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    element14's The Ben Heck Show

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    Congratulations to Workshopshed and paulpsomiadis!


    You have been selected as winners of Ben's ZX Spectrum Portable!





    We're giving away two Portable ZX Spectrum builds from the Ben Heck Show.  Tell us what the ZX Spectrum means to you in the comments below for a chance to win.


    The ZX Spectrum, an 8-bit personal computer from Sinclair Research Ltd., is a beloved retro computer from the 80s. While it didn't gain a lot of traction outside of the UK, especially in places where it was undercut by the Commodore 64, it did more to define British gaming culture than any dedicated gaming console. Much like the color used in Apple's old logo, the word Spectrum highlights the machine's color display.


    Since launch, over 24,000 software titles have been released for the ZX. Not including clones, it sold in excess of 5 million units worldwide.




    {gallery} ZX Spectrum Slideshow





    In 1983, the video game bubble formed during the golden age of gaming burst as the market became flooded with too many consoles and poorly designed games. Atari, the most popular video game console before the crash, reported $537 million in losses for 1983. Atari had the dubious distinction of releasing the poster child for this era when it rushed to market the highly anticipated E.T. the Extra-Terrestrial game. It's widely regarded as one of the worst games ever and is frequently cited as a contributing factor to the video game crash of 1983. The game was so bad, all remaining unsold versions of it got buried in the New Mexico desert.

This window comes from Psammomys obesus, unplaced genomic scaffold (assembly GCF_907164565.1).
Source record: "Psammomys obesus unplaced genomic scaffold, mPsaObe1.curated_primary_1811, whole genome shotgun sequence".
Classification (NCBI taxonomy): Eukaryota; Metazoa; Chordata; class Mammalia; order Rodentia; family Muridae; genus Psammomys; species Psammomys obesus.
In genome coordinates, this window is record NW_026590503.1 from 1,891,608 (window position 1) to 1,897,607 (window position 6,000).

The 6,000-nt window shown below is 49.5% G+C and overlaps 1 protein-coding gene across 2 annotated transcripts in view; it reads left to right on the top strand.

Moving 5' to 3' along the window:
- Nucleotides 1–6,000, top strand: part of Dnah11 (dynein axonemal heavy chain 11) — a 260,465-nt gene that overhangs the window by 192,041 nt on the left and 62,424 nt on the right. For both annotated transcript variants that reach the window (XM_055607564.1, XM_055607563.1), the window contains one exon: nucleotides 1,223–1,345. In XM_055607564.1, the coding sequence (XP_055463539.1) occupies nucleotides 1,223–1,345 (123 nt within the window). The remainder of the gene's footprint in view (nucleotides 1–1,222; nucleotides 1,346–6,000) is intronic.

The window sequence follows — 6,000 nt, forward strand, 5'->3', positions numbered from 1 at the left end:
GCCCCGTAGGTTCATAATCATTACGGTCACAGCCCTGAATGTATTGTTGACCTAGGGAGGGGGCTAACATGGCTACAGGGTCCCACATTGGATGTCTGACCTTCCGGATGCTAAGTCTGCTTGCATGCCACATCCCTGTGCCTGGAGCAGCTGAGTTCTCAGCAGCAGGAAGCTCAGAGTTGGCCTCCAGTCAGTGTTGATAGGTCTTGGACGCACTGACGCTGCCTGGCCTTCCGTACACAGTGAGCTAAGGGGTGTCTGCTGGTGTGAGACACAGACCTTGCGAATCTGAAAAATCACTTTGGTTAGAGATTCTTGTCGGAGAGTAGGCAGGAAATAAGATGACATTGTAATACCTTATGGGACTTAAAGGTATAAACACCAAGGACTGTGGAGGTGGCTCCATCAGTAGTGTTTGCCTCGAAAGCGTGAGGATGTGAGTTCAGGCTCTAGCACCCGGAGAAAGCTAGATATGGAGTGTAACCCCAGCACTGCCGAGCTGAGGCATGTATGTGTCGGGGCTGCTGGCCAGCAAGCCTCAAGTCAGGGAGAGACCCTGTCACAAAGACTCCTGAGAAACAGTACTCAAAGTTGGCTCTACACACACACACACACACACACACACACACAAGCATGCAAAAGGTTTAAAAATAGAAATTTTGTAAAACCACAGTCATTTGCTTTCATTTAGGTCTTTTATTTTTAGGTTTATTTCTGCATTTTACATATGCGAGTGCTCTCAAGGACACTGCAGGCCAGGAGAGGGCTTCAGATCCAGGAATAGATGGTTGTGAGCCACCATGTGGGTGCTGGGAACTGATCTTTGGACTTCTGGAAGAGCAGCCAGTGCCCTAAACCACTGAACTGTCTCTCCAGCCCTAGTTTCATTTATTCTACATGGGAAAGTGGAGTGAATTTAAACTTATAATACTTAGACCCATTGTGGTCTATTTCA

Around the time dedicated gaming consoles became widely regarded as a passing fad, home computer gaming continued to thrive. Low cost machines like the Commodore 64 and the ZX Spectrum proved to be popular alternatives to dedicated gaming consoles.  While it didn't have the same impact outside the UK, its influence on gaming in the UK is undeniable. In its day, a British game publisher would develop for the ZX Spectrum and begrudgingly port to other machines later.



    The low cost of the machine, a catalog including thousands of games, and cheap distribution of games thanks to cassette tapes factored into its continuous popularity in the UK. The ZX Spectrum was widely adopted as a gaming platform despite its lack of built-in joystick ports, primitive sound generation, and color support that was not optimized for text display.


    Ben Heck's ZX Spectrum Part 1
    Ben Heck's Portable ZX Spectrum Part 2



    Enjoy games on the ZX Spectrum? 


    Tell us what the ZX Spectrum means to you.


    If you were influenced by the ZX Spectrum let us know what makes the ZX Spectrum special.  Tell us about what games you enjoyed or what made the system stand out. Feel free to share images, an achievement such as a high score, or anything you can think of related to the ZX Spectrum.


    If you haven't had a chance to experience the ZX Spectrum then feel free talk about a rival system such as the Commodore 64 instead.




    Step 1:  Log in or register on element14, it's easy and free.

    Step 2: Post in the comments section below and share your experience with the ZX Spectrum. Videos, pictures and text are all welcomed forms of submission.

    Step 3:  Sit back, relax, and enjoy the show!  We will accept entries until 3:00pm CDT Aug 1st, 2016 and announce our winner August 5th 2016. If you need something to do between now and then make sure to check out what is happening This week on element14 Community, or watch more Ben at